Scotland's first Dementia Research Consortium has been launched. The new body aims to bring a new, collaborative approach to dementia research in Scotland and is co-chaired by Stirling Professor Emma Reynish.
Professor Reynish is Chair of Dementia Research at the University of Stirling and Consultant Physician in NHS Fife, while the Consortium's Executive Committee also includes Oluwakemi Arojojoye, who contributes to Stirling's MSc Dementia Studies degree programme.
Dr Peter Connelly, Co-Director of the Scottish Dementia Clinical Research Network, will co-chair the Consortium with Professor Reynish.
Professor Reynish said: “A co-ordinated collaborative research effort has the potential to have a larger impact than that of individuals alone. Nowhere is this truer than in the field of dementia research where the spectrum of research activity spans the extremes of the biomedical and social science practice and involves an ever increasing multidisciplinary, multi-skilled workforce. Effort across this whole spectrum is crucial to the overarching goal of realising benefits for people with dementia and their families and carers.”
Dr Connelly said: “Every week there seems to be a headline about a new breakthrough in dementia research, with promises of rapid diagnosis and effective treatment shortly thereafter. But still we wait. And wait. Without really knowing what goes on in the field of dementia research. This, after all, involves many more aspects than diagnosis and treatment, such as showing us how to improve the lives of people with dementia and their families. So how does the new Consortium change this? It offers a place where research can be co-ordinated and developed, a place people can contact for knowledge, and a place to show the public how to become true partners in dementia research themselves.”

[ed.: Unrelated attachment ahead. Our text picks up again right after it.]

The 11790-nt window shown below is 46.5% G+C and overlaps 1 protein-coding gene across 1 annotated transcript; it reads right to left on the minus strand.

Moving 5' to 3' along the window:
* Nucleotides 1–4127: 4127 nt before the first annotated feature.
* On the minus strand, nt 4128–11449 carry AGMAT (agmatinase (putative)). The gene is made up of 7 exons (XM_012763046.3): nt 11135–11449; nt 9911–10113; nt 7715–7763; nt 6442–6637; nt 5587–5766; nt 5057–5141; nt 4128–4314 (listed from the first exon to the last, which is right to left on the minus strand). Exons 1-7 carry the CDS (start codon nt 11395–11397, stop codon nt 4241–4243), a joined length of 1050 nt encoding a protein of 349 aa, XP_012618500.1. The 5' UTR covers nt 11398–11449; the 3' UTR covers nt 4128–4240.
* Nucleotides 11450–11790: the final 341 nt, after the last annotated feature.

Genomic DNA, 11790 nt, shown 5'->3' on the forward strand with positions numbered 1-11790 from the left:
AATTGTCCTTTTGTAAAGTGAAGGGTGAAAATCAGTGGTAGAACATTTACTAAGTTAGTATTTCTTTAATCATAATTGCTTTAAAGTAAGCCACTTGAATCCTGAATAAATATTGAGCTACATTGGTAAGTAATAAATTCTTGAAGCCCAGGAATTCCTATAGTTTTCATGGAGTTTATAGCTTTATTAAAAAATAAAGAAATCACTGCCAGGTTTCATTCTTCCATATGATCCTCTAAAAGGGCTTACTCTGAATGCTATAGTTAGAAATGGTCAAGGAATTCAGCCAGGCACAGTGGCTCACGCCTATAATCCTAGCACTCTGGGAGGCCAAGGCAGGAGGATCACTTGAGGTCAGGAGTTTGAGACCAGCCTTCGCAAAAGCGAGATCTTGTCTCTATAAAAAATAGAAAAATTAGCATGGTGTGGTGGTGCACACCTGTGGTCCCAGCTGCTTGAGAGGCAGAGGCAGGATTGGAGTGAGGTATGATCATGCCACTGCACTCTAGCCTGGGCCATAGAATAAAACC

The Scottish Dementia Research Consortium (SDRC) includes members engaged in all aspects of dementia research: science and technology; clinical, health and applied practice; psychology and humanities; social and population. It will work to represent Scotland’s dementia research interests at a national, UK, European and worldwide level. Administrative support is provided by Alzheimer Scotland.
Michael Matheson, Scotland’s Minister for Public Health, said: “The Scottish Government is committed to supporting dementia research as part of our National Dementia Strategy and welcomes the launch of the Consortium, which will help to maximise the impact and influence of Scotland’s highly regarded dementia research community.”
Henry Simmons, Chief Executive of Alzheimer Scotland, said: “We are delighted that the Scottish dementia research community has decided to collaborate in this way. It is vital that we develop a better understanding of dementia, not only so we can work towards improved treatments and ultimately a cure, but also so we can better support people living with the illness now. People with dementia and their carers will also have a voice within the Consortium, helping to shape the dementia research agenda in Scotland.”